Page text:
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4WD FAQ

Four Wheel Drive.

Four wheel drive (4WD) can mean nothing more or less than that a vehicle is driven by four wheels. The term invariably also means that the vehicle in fact has exactly four wheels in total, dual wheels counting as one. It could in principle be taken to include vehicles with more than four wheels, only four driving, but this is not common usage.

There is some little confusion about 4WD, fuelled to some extent by manufacturers who would like to appropriate this or related terms to their own marque. For example, Subaru is trying to redefine all wheel drive to apply only to its "cars" to distinguish them from heavier duty four wheel drives which it seeks to cast as heavy and unwieldly.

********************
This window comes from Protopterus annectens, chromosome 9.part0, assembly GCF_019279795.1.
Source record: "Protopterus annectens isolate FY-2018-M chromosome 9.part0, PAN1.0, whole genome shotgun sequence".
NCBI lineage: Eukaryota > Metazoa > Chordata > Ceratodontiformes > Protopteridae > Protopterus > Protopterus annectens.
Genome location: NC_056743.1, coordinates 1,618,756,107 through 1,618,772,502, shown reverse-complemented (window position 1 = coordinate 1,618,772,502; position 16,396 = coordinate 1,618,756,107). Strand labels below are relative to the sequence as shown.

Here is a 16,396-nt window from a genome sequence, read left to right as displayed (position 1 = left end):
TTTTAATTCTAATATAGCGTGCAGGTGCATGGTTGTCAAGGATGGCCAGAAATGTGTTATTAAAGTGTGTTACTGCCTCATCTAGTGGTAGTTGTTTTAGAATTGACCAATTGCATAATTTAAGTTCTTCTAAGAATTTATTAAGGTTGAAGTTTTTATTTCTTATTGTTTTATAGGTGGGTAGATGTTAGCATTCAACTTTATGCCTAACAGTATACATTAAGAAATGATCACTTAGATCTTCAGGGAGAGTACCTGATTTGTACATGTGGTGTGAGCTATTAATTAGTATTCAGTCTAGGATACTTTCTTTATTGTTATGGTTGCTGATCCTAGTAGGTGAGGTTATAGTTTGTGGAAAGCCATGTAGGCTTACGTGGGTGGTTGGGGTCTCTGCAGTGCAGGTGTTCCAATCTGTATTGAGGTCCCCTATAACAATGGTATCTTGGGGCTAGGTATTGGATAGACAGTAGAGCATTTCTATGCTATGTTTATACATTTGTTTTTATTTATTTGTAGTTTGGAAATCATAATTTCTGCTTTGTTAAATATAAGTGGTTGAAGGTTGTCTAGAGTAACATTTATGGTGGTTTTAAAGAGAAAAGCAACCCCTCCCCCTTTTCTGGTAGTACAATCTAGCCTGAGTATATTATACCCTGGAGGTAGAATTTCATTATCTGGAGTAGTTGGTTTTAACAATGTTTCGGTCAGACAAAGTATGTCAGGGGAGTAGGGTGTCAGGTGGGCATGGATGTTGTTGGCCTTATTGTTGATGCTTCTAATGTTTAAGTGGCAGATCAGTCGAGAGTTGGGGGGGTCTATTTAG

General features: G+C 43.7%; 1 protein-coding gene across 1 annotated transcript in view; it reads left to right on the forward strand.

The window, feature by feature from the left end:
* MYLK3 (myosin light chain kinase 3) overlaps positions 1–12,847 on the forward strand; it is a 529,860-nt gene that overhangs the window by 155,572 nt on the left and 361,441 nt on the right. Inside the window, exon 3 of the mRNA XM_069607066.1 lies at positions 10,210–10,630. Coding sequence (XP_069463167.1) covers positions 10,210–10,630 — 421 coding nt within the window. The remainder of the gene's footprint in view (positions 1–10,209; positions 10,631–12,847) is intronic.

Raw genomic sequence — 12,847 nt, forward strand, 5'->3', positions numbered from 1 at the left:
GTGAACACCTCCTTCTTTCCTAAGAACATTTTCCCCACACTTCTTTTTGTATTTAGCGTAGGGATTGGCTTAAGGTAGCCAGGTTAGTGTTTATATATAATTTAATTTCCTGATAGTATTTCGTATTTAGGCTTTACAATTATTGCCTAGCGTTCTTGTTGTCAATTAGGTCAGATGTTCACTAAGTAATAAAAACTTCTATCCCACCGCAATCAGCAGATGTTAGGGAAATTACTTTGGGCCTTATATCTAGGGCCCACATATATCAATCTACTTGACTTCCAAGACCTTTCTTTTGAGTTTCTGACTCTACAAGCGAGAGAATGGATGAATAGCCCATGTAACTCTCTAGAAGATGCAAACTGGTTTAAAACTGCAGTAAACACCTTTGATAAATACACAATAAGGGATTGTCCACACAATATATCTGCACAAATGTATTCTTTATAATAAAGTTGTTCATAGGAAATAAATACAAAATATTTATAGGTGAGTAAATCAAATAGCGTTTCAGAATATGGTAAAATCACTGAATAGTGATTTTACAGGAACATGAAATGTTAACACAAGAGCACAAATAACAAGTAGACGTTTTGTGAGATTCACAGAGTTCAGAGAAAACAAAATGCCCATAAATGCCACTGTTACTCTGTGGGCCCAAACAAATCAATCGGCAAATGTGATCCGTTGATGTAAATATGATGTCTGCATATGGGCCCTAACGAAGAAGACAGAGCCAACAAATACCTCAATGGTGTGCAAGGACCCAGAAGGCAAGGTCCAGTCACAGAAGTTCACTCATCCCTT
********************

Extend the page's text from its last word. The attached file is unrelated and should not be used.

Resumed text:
Four: IIII, IV, 100 (base 2), 3+1
Wheel: big round thing
Drive: to make go

Part Time Four Wheel Drives

A part-time four wheel drive vehicle is normally in two wheel drive - the engine drives the front or the rear wheels only - in normal circumstances. There is some means (usually a dog-clutch) of engaging drive to the other axle for slippery surfaces. When the vehicle goes round a corner, the front wheels travel farther than the rear ones and this places strain on the transmission (wind-up) which is why 4WD should not be engaged on firm surfaces for long periods.

Full Time Four Wheel Drives

A full time four wheel drive vehicle delivers power to all four wheels at all times. To prevent transmission wind-up a center differential is required between the front and rear axles (in addition to the usual diff' in each axle). If the center differential is of the open type the vehicle will loose traction if any one wheel slips (not good), unless the centre diff' is locked by a differential lock, a viscous coupling or other limited slip device.

4x4 FAQ


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